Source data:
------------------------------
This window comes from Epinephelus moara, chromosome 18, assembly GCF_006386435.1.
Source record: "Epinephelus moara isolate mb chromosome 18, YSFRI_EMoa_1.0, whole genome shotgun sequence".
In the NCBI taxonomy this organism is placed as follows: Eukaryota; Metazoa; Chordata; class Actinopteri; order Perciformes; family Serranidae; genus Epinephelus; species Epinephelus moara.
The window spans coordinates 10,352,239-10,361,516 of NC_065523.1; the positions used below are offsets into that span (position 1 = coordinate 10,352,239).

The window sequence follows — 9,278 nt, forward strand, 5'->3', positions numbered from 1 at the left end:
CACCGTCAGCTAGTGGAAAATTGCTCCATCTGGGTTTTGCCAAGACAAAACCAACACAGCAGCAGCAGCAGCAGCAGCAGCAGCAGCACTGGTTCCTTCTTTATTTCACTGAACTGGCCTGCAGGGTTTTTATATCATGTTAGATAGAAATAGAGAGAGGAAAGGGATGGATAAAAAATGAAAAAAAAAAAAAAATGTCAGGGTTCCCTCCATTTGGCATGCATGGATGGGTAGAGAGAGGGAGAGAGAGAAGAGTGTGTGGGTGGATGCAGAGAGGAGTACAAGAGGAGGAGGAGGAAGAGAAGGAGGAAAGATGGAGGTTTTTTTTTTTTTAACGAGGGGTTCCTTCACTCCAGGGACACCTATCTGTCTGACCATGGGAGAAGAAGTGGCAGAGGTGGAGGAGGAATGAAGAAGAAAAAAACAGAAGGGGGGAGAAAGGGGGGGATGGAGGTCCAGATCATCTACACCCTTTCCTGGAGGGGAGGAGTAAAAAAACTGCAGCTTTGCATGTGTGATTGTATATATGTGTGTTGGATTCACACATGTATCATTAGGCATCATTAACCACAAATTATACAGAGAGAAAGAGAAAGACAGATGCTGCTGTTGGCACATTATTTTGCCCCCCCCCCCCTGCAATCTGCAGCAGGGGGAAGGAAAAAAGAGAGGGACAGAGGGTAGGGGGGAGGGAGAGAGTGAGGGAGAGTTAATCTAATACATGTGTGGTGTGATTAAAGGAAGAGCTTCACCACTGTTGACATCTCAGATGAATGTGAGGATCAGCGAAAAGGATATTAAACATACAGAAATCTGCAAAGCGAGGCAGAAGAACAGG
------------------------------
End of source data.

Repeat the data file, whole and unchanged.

This window comes from Epinephelus moara, chromosome 18, assembly GCF_006386435.1.
Source record: "Epinephelus moara isolate mb chromosome 18, YSFRI_EMoa_1.0, whole genome shotgun sequence".
In the NCBI taxonomy this organism is placed as follows: Eukaryota; Metazoa; Chordata; class Actinopteri; order Perciformes; family Serranidae; genus Epinephelus; species Epinephelus moara.
The window spans coordinates 10,352,239-10,361,516 of NC_065523.1; the positions used below are offsets into that span (position 1 = coordinate 10,352,239).

The window sequence follows — 9,278 nt, forward strand, 5'->3', positions numbered from 1 at the left end:
CACCGTCAGCTAGTGGAAAATTGCTCCATCTGGGTTTTGCCAAGACAAAACCAACACAGCAGCAGCAGCAGCAGCAGCAGCAGCAGCACTGGTTCCTTCTTTATTTCACTGAACTGGCCTGCAGGGTTTTTATATCATGTTAGATAGAAATAGAGAGAGGAAAGGGATGGATAAAAAATGAAAAAAAAAAAAAAATGTCAGGGTTCCCTCCATTTGGCATGCATGGATGGGTAGAGAGAGGGAGAGAGAGAAGAGTGTGTGGGTGGATGCAGAGAGGAGTACAAGAGGAGGAGGAGGAAGAGAAGGAGGAAAGATGGAGGTTTTTTTTTTTTTAACGAGGGGTTCCTTCACTCCAGGGACACCTATCTGTCTGACCATGGGAGAAGAAGTGGCAGAGGTGGAGGAGGAATGAAGAAGAAAAAAACAGAAGGGGGGAGAAAGGGGGGGATGGAGGTCCAGATCATCTACACCCTTTCCTGGAGGGGAGGAGTAAAAAAACTGCAGCTTTGCATGTGTGATTGTATATATGTGTGTTGGATTCACACATGTATCATTAGGCATCATTAACCACAAATTATACAGAGAGAAAGAGAAAGACAGATGCTGCTGTTGGCACATTATTTTGCCCCCCCCCCCCTGCAATCTGCAGCAGGGGGAAGGAAAAAAGAGAGGGACAGAGGGTAGGGGGGAGGGAGAGAGTGAGGGAGAGTTAATCTAATACATGTGTGGTGTGATTAAAGGAAGAGCTTCACCACTGTTGACATCTCAGATGAATGTGAGGATCAGCGAAAAGGATATTAAACATACAGAAATCTGCAAAGCGAGGCAGAAGAACAGG